Courier Staff Writer
The Ottumwa area’s representative to the U.S. House of Representatives says the “fiscal cliff” fiasco is an embarrassment — and isn’t even close to being over.
“What we have seen take place in Washington ... in the past few days, is nothing short of unconscionable,” said Second District Rep. Dave Loebsack, D-Iowa City.
In a Wednesday phone call from Washington, he told the Courier that back in 2011, he had voted against the Budget Control Act because he was worried about tax cuts that would indiscriminately cut programs, good or bad, military or civilian. He also worried, he said, that Washington bickering would keep the issue from being discussed.
“These are cuts across the budget that would kick in automatically. I called them unthinking cuts.”
The last-minute bill he agreed to sign Tuesday night stops those cuts — for two months. Loebsack also expressed concern over the Farm Bill, which would have expired without a replacement bill. The current farm bill has been extended by nine months.
“Then on top of that, the Bush tax rates ended,” Loebsack said.
Those were decent tax rates, he said, which provided far better support for working, middle-class families than had been available under President Bill Clinton.
“I voted for [the temporary fix] because my concern has been all along that the middle-class tax cuts did not expire,” he said, adding that just as the nation recovers from a recession is not the best time to cut everyone’s paycheck. “I voted for it — [but] I don’t think anybody I’ve talked to on either side of the aisle thinks this is the be all and end all. I have [concerns] that need to be [addressed].”
One concern closer to home is for every Iowan who receives a paycheck. Trudy Caviness, chairwoman of the Wapello County Republican Party and a business owner, said despite what national media is focusing on, Iowans will see a 2 percent bite taken out of their total pay starting with their next check.
“If they hadn’t passed this crisis bill, it would have been worse,” she said.
The 2 percent had been a decrease in the amount of FICA Social Security tax Americans pay. Part of the “fiscal cliff,” she said, was the ending of that 2 percent decrease. And this bill didn’t address that.
She also shook her head when she saw something added to the crisis bill: more spending. She explained that without a budget passed, legislators who want a project funded have no way to do that without tacking their financial request onto another bill. They tacked those appropriations onto the crisis bill. She saw one add-on calling for several million dollars worth of rum.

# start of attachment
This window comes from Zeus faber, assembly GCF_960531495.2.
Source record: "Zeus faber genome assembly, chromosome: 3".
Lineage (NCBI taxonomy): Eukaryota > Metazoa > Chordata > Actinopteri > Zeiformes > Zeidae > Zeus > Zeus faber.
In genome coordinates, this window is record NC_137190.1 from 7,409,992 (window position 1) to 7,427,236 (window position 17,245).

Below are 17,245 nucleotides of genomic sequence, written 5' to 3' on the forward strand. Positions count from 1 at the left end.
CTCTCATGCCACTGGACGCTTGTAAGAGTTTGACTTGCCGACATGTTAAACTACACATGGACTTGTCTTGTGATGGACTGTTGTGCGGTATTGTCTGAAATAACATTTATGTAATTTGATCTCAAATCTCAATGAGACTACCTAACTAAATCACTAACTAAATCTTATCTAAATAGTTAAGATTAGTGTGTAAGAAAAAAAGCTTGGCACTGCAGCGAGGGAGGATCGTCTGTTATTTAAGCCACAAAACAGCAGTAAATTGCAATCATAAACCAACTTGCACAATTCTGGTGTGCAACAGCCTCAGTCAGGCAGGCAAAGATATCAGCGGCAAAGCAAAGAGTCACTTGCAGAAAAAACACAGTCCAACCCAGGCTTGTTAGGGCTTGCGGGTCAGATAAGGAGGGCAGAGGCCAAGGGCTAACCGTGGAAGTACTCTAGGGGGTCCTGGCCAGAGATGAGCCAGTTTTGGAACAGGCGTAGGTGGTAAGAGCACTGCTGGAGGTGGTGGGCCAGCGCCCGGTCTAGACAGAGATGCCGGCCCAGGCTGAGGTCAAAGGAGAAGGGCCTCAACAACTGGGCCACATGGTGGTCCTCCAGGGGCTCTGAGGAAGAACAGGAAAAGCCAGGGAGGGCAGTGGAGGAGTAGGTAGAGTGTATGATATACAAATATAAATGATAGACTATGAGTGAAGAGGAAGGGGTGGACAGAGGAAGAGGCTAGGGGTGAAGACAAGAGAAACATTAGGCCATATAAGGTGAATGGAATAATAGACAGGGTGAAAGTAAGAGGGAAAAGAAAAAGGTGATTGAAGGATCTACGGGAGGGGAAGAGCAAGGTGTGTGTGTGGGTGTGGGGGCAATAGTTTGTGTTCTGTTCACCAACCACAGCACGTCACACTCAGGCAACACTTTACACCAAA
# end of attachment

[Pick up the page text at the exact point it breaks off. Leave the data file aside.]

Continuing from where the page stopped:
“If we’re going to get out of the mess our country is in and our economy is in, we’ve got to cut out spending,” Caviness said.
Whatever our nation is going to do, both she and the Loebsack said, is going to require people who disagree with each other to have a civil conversation.
“Congress and the president must meet to discuss how we will prevent our economy from sliding backwards and how best to resolve our long-term deficit and debt problem,” Loebsack said.
He said he was upset that the issues had to wait until the last few days of the year to get in-depth discussion.
“This [situation is] due to what I [say is] the ‘beyond dysfunction’ of Washington.”
But who in Washington? Everyone deserves part of the blame for not getting on the ball, but, said Loebsack, “the leadership of both parties and the president” were the ones who needed to see that the file was introduced onto the House floor a lot sooner.
“It’s politics,” said Loebsack. “Politics. The parties not trusting one another. Not willing to sit down and have a [frank] discussion because of that mistrust.”
So the leadership and the president are focused on the subject now, right?
“It’s uncertain if they are. I’m not certain. But I’m going to do everything I can to keep them focused on this. What I’m saying is there’s no time to delay. Congress and the president have to talk about this now so we can deal with getting this economy [back on track] and getting people back to work.”
In a press release from his office, Loebsack wrote, “I look forward to hearing from Iowans in the coming weeks about how we can best address these issues. We must lay the groundwork for long-term economic prosperity for hardworking Iowans who want nothing more than to provide a decent life for themselves and their families.”